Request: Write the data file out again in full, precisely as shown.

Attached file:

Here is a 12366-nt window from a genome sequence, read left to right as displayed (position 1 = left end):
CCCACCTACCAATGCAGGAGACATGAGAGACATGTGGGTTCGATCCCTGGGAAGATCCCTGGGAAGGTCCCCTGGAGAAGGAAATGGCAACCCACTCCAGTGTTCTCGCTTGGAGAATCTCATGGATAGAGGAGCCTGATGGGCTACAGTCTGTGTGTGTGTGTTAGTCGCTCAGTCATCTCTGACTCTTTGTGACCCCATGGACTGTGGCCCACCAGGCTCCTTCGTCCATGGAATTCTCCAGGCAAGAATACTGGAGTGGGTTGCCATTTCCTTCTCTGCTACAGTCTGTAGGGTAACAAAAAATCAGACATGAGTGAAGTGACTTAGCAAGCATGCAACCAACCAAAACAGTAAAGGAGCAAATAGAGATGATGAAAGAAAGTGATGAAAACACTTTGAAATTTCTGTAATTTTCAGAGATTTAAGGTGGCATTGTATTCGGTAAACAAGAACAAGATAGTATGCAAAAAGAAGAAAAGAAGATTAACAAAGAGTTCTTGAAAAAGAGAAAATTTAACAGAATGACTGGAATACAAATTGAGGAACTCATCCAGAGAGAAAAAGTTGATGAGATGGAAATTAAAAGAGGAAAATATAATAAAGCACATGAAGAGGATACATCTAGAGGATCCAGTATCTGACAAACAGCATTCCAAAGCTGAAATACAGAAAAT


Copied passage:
Here is a 12366-nt window from a genome sequence, read left to right as displayed (position 1 = left end):
CCCACCTACCAATGCAGGAGACATGAGAGACATGTGGGTTCGATCCCTGGGAAGATCCCTGGGAAGGTCCCCTGGAGAAGGAAATGGCAACCCACTCCAGTGTTCTCGCTTGGAGAATCTCATGGATAGAGGAGCCTGATGGGCTACAGTCTGTGTGTGTGTGTTAGTCGCTCAGTCATCTCTGACTCTTTGTGACCCCATGGACTGTGGCCCACCAGGCTCCTTCGTCCATGGAATTCTCCAGGCAAGAATACTGGAGTGGGTTGCCATTTCCTTCTCTGCTACAGTCTGTAGGGTAACAAAAAATCAGACATGAGTGAAGTGACTTAGCAAGCATGCAACCAACCAAAACAGTAAAGGAGCAAATAGAGATGATGAAAGAAAGTGATGAAAACACTTTGAAATTTCTGTAATTTTCAGAGATTTAAGGTGGCATTGTATTCGGTAAACAAGAACAAGATAGTATGCAAAAAGAAGAAAAGAAGATTAACAAAGAGTTCTTGAAAAAGAGAAAATTTAACAGAATGACTGGAATACAAATTGAGGAACTCATCCAGAGAGAAAAAGTTGATGAGATGGAAATTAAAAGAGGAAAATATAATAAAGCACATGAAGAGGATACATCTAGAGGATCCAGTATCTGACAAACAGCATTCCAAAGCTGAAATACAGAAAAT